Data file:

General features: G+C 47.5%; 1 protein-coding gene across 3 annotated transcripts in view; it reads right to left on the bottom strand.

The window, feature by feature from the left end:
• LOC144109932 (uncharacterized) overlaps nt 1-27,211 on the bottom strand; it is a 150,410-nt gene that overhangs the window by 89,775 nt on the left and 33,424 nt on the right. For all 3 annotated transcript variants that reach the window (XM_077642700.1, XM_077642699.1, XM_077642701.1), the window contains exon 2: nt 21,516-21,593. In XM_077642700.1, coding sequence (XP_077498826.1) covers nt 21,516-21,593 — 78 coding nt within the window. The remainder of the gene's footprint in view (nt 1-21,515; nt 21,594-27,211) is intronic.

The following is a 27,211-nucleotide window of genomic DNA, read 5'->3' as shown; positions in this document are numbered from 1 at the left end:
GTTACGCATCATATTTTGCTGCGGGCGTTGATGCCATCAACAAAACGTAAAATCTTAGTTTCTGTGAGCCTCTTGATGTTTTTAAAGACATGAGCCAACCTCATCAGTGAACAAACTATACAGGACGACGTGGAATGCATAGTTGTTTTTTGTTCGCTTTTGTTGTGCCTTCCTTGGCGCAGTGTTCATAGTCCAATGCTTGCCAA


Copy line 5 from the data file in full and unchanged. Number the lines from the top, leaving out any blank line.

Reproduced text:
GTTACGCATCATATTTTGCTGCGGGCGTTGATGCCATCAACAAAACGTAAAATCTTAGTTTCTGTGAGCCTCTTGATGTTTTTAAAGACATGAGCCAACCTCATCAGTGAACAAACTATACAGGACGACGTGGAATGCATAGTTGTTTTTTGTTCGCTTTTGTTGTGCCTTCCTTGGCGCAGTGTTCATAGTCCAATGCTTGCCAA